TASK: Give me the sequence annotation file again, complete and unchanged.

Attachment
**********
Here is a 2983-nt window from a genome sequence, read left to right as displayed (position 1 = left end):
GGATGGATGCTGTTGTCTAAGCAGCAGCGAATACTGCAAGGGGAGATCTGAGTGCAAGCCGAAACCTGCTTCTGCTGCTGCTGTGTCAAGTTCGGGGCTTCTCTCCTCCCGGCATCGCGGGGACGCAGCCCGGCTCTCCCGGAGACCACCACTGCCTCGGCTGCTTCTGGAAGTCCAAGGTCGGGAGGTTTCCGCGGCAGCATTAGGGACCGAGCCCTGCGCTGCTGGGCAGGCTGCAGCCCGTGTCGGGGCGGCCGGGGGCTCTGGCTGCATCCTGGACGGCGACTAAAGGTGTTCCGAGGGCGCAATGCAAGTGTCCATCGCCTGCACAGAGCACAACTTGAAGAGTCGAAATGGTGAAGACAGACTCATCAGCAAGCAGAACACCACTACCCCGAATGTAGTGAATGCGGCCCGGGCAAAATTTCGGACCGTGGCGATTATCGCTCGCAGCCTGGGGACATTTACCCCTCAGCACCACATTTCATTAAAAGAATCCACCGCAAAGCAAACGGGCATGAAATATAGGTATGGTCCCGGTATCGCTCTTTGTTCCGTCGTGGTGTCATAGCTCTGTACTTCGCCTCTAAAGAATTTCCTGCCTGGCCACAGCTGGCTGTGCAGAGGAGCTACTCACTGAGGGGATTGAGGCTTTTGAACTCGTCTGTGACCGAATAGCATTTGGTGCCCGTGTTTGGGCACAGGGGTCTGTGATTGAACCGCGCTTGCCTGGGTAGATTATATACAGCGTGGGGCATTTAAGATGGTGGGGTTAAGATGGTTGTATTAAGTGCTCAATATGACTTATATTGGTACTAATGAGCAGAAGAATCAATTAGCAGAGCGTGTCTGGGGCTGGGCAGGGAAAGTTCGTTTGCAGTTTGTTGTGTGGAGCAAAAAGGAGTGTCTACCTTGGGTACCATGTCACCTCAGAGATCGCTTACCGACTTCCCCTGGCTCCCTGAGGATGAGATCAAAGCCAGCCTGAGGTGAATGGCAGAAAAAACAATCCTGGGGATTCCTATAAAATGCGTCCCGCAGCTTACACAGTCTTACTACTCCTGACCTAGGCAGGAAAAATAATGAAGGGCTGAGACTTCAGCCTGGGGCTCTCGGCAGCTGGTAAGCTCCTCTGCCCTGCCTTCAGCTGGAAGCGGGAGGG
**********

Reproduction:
Here is a 2983-nt window from a genome sequence, read left to right as displayed (position 1 = left end):
GGATGGATGCTGTTGTCTAAGCAGCAGCGAATACTGCAAGGGGAGATCTGAGTGCAAGCCGAAACCTGCTTCTGCTGCTGCTGTGTCAAGTTCGGGGCTTCTCTCCTCCCGGCATCGCGGGGACGCAGCCCGGCTCTCCCGGAGACCACCACTGCCTCGGCTGCTTCTGGAAGTCCAAGGTCGGGAGGTTTCCGCGGCAGCATTAGGGACCGAGCCCTGCGCTGCTGGGCAGGCTGCAGCCCGTGTCGGGGCGGCCGGGGGCTCTGGCTGCATCCTGGACGGCGACTAAAGGTGTTCCGAGGGCGCAATGCAAGTGTCCATCGCCTGCACAGAGCACAACTTGAAGAGTCGAAATGGTGAAGACAGACTCATCAGCAAGCAGAACACCACTACCCCGAATGTAGTGAATGCGGCCCGGGCAAAATTTCGGACCGTGGCGATTATCGCTCGCAGCCTGGGGACATTTACCCCTCAGCACCACATTTCATTAAAAGAATCCACCGCAAAGCAAACGGGCATGAAATATAGGTATGGTCCCGGTATCGCTCTTTGTTCCGTCGTGGTGTCATAGCTCTGTACTTCGCCTCTAAAGAATTTCCTGCCTGGCCACAGCTGGCTGTGCAGAGGAGCTACTCACTGAGGGGATTGAGGCTTTTGAACTCGTCTGTGACCGAATAGCATTTGGTGCCCGTGTTTGGGCACAGGGGTCTGTGATTGAACCGCGCTTGCCTGGGTAGATTATATACAGCGTGGGGCATTTAAGATGGTGGGGTTAAGATGGTTGTATTAAGTGCTCAATATGACTTATATTGGTACTAATGAGCAGAAGAATCAATTAGCAGAGCGTGTCTGGGGCTGGGCAGGGAAAGTTCGTTTGCAGTTTGTTGTGTGGAGCAAAAAGGAGTGTCTACCTTGGGTACCATGTCACCTCAGAGATCGCTTACCGACTTCCCCTGGCTCCCTGAGGATGAGATCAAAGCCAGCCTGAGGTGAATGGCAGAAAAAACAATCCTGGGGATTCCTATAAAATGCGTCCCGCAGCTTACACAGTCTTACTACTCCTGACCTAGGCAGGAAAAATAATGAAGGGCTGAGACTTCAGCCTGGGGCTCTCGGCAGCTGGTAAGCTCCTCTGCCCTGCCTTCAGCTGGAAGCGGGAGGG